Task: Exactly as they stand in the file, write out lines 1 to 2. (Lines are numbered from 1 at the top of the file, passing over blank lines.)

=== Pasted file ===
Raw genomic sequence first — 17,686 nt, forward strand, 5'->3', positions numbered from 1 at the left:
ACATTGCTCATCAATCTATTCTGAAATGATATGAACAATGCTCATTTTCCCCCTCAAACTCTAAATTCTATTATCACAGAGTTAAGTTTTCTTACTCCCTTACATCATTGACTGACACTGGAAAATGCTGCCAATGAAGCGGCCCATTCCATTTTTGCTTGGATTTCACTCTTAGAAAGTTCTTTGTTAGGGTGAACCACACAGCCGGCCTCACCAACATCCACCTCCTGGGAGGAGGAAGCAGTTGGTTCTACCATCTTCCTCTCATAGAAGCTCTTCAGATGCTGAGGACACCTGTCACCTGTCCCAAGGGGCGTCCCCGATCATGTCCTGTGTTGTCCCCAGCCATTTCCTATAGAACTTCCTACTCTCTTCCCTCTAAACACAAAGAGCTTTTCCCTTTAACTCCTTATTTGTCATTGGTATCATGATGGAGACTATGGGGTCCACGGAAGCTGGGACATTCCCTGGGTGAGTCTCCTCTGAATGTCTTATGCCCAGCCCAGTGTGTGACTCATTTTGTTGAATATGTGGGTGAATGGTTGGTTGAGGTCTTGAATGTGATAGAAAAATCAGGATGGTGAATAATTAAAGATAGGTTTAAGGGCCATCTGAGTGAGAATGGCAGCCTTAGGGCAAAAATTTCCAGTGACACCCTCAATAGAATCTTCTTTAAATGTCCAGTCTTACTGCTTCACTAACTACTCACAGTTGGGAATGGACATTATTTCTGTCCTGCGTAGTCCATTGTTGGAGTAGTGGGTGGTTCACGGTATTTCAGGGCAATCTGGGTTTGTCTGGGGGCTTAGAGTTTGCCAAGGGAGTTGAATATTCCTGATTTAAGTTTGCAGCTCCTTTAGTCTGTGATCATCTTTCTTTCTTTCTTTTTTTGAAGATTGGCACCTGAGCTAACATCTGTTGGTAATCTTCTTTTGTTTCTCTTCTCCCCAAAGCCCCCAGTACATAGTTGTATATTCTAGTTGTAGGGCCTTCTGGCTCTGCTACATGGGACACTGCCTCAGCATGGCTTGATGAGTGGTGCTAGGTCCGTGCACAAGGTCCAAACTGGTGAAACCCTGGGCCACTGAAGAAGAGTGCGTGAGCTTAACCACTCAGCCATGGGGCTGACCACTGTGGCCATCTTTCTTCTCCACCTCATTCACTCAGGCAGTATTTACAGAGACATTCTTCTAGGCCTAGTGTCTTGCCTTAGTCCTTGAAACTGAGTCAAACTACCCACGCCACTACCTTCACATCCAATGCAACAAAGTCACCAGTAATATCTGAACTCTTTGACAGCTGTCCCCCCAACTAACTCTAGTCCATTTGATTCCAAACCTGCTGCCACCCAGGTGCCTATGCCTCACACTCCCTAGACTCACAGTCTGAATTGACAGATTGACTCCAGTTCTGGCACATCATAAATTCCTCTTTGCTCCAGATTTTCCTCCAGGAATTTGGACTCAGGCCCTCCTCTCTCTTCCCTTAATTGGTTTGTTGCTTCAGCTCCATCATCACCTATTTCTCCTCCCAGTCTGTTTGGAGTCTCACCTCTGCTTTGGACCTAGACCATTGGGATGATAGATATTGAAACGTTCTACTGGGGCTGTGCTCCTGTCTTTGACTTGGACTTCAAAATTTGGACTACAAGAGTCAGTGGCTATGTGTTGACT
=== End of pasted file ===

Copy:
Raw genomic sequence first — 17,686 nt, forward strand, 5'->3', positions numbered from 1 at the left:
ACATTGCTCATCAATCTATTCTGAAATGATATGAACAATGCTCATTTTCCCCCTCAAACTCTAAATTCTATTATCACAGAGTTAAGTTTTCTTACTCCCTTACATCATTGACTGACACTGGAAAATGCTGCCAATGAAGCGGCCCATTCCATTTTTGCTTGGATTTCACTCTTAGAAAGTTCTTTGTTAGGGTGAACCACACAGCCGGCCTCACCAACATCCACCTCCTGGGAGGAGGAAGCAGTTGGTTCTACCATCTTCCTCTCATAGAAGCTCTTCAGATGCTGAGGACACCTGTCACCTGTCCCAAGGGGCGTCCCCGATCATGTCCTGTGTTGTCCCCAGCCATTTCCTATAGAACTTCCTACTCTCTTCCCTCTAAACACAAAGAGCTTTTCCCTTTAACTCCTTATTTGTCATTGGTATCATGATGGAGACTATGGGGTCCACGGAAGCTGGGACATTCCCTGGGTGAGTCTCCTCTGAATGTCTTATGCCCAGCCCAGTGTGTGACTCATTTTGTTGAATATGTGGGTGAATGGTTGGTTGAGGTCTTGAATGTGATAGAAAAATCAGGATGGTGAATAATTAAAGATAGGTTTAAGGGCCATCTGAGTGAGAATGGCAGCCTTAGGGCAAAAATTTCCAGTGACACCCTCAATAGAATCTTCTTTAAATGTCCAGTCTTACTGCTTCACTAACTACTCACAGTTGGGAATGGACATTATTTCTGTCCTGCGTAGTCCATTGTTGGAGTAGTGGGTGGTTCACGGTATTTCAGGGCAATCTGGGTTTGTCTGGGGGCTTAGAGTTTGCCAAGGGAGTTGAATATTCCTGATTTAAGTTTGCAGCTCCTTTAGTCTGTGATCATCTTTCTTTCTTTCTTTTTTTGAAGATTGGCACCTGAGCTAACATCTGTTGGTAATCTTCTTTTGTTTCTCTTCTCCCCAAAGCCCCCAGTACATAGTTGTATATTCTAGTTGTAGGGCCTTCTGGCTCTGCTACATGGGACACTGCCTCAGCATGGCTTGATGAGTGGTGCTAGGTCCGTGCACAAGGTCCAAACTGGTGAAACCCTGGGCCACTGAAGAAGAGTGCGTGAGCTTAACCACTCAGCCATGGGGCTGACCACTGTGGCCATCTTTCTTCTCCACCTCATTCACTCAGGCAGTATTTACAGAGACATTCTTCTAGGCCTAGTGTCTTGCCTTAGTCCTTGAAACTGAGTCAAACTACCCACGCCACTACCTTCACATCCAATGCAACAAAGTCACCAGTAATATCTGAACTCTTTGACAGCTGTCCCCCCAACTAACTCTAGTCCATTTGATTCCAAACCTGCTGCCACCCAGGTGCCTATGCCTCACACTCCCTAGACTCACAGTCTGAATTGACAGATTGACTCCAGTTCTGGCACATCATAAATTCCTCTTTGCTCCAGATTTTCCTCCAGGAATTTGGACTCAGGCCCTCCTCTCTCTTCCCTTAATTGGTTTGTTGCTTCAGCTCCATCATCACCTATTTCTCCTCCCAGTCTGTTTGGAGTCTCACCTCTGCTTTGGACCTAGACCATTGGGATGATAGATATTGAAACGTTCTACTGGGGCTGTGCTCCTGTCTTTGACTTGGACTTCAAAATTTGGACTACAAGAGTCAGTGGCTATGTGTTGACT